After decisive win, Macron to take over on Sunday


In late March, Valls declared his support for Macron rather than for the candidate of his own Socialist Party (PS), Benoit Hamon, who ended up eliminated in the first round of the presidential election.

Macron founded his En Marche, or "On the Move", movement barely a year ago, sweeping to a win in Sunday's presidential election with the help of voters fed up with establishment parties. That is largely down to the fact that markets were virtually certain of a Macron victory, and had priced it in accordingly.

"Happy that the French chose a European future", European Commission President Jean-Claude Juncker wrote on Twitter.

"I look very much forward to working with him", Trump tweeted.

"The citizens of France have trusted you with leading the country at a hard time for Europe and the whole world community".

While anti-establishment sentiment in France - which also characterised the UK's Brexit vote and the ascendance of Donald Trump to the USA presidency - was epitomised by Le Pen, Macron's win also marked a breakdown in traditional French politics. "The growing threat of terrorism and violent extremism goes hand in hand with the escalation of local conflicts and the destabilization of entire regions", Putin's message reads. "In these circumstances, it is especially important to overcome mutual distrust and unite efforts to ensure global stability and security", he said.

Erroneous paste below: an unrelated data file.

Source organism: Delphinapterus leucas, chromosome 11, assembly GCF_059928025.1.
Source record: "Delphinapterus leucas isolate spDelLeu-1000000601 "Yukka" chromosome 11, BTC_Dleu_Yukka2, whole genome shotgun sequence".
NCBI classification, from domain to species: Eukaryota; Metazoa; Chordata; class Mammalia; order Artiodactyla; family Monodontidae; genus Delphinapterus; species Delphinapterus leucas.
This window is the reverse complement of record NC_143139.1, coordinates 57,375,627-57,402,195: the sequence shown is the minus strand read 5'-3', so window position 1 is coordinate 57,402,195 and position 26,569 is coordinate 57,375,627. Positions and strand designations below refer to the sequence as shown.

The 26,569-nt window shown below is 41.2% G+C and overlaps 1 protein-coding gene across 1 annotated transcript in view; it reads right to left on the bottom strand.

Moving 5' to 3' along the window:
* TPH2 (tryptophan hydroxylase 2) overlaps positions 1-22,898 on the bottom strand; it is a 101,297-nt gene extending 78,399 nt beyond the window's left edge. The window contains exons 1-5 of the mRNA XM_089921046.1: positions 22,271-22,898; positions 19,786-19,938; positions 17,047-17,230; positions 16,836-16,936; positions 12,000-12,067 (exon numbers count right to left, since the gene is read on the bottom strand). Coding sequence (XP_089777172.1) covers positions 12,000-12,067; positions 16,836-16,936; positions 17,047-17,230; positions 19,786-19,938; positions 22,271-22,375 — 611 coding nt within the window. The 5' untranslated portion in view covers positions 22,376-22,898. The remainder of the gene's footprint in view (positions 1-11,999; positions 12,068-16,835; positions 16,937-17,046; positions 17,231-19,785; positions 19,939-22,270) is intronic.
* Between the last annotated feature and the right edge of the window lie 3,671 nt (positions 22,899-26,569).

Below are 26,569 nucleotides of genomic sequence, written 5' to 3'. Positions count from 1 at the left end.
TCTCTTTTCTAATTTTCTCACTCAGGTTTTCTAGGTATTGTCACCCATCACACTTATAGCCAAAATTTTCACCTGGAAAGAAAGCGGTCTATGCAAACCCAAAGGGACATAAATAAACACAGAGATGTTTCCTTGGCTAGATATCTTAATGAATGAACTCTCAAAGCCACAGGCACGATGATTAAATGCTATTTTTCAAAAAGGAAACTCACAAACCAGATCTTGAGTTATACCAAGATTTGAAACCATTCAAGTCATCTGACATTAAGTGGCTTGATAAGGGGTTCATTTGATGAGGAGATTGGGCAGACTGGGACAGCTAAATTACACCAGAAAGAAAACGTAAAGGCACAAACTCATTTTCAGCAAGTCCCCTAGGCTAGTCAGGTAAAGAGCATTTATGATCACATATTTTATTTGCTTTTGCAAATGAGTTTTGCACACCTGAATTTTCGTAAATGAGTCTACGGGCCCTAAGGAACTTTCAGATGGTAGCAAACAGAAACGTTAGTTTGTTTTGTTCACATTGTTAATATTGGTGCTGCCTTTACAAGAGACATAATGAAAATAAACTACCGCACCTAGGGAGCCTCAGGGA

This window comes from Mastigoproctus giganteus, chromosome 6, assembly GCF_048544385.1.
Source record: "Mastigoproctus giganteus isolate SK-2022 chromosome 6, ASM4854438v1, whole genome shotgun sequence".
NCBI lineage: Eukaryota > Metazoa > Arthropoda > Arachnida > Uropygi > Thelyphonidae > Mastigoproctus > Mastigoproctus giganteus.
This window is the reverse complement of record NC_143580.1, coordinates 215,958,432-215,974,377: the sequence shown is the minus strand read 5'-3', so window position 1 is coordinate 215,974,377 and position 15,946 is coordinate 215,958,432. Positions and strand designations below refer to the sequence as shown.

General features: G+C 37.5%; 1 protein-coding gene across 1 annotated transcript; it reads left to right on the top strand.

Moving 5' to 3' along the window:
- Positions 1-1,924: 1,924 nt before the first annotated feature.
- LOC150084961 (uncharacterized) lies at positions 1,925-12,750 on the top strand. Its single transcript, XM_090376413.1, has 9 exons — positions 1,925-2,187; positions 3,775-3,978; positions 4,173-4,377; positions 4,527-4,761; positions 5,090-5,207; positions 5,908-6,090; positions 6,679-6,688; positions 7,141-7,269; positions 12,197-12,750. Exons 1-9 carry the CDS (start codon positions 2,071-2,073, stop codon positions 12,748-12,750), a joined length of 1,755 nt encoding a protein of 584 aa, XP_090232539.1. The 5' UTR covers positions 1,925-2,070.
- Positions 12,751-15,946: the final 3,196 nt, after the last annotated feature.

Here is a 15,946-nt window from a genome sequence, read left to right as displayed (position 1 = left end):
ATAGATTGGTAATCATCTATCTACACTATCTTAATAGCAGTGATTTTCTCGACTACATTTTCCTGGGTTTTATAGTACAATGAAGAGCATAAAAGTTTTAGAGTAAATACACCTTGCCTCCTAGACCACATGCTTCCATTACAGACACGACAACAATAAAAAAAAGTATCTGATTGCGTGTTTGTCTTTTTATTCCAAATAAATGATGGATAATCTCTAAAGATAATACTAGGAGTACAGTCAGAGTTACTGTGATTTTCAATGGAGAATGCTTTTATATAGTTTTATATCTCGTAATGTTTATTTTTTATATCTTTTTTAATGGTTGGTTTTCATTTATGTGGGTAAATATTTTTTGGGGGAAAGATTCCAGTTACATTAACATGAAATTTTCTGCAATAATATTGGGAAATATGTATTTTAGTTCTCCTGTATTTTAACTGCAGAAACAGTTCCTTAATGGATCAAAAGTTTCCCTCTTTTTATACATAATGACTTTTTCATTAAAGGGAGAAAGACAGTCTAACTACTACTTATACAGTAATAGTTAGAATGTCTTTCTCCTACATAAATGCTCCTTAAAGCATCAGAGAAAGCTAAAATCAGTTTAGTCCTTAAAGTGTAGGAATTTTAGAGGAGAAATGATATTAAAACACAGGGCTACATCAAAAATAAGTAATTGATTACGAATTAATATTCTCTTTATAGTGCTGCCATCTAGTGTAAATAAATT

Canadian Prime Minister Justin Trudeau said he wanted to work together with Macron on a "progressive agenda" to "promote worldwide security, increase collaboration in science and technology, and create good, middle-class jobs on both sides of the Atlantic".

Joseph Downing, researcher at France's National Centre for Scientific Research, said that "when Macron declared he was going to run as a pro-globalisation, pro-EU candidate. people thought he was insane, and he has won".

In his first speech as president Sunday night, Emmanuel Macron said he had heard the "anger" and the "fears" of some of his compatriots, and promised that he would work to be an inclusive president.

Trump did not endorse any candidate in the election, though many believed he supported Le Pen after comments he made in April in apparent praise of the far-right candidate's tough stance on immigration.

According to polls released Monday, En Marche will win between 24 and 26 percent of votes in those elections, with the conservative Republicans party on 22 percent and the National Front on 21-22 percent. "I will do everything in the next five years so that they have no more reason to vote for extremes", he said. A key aide said the party would change its name as part of a revamp.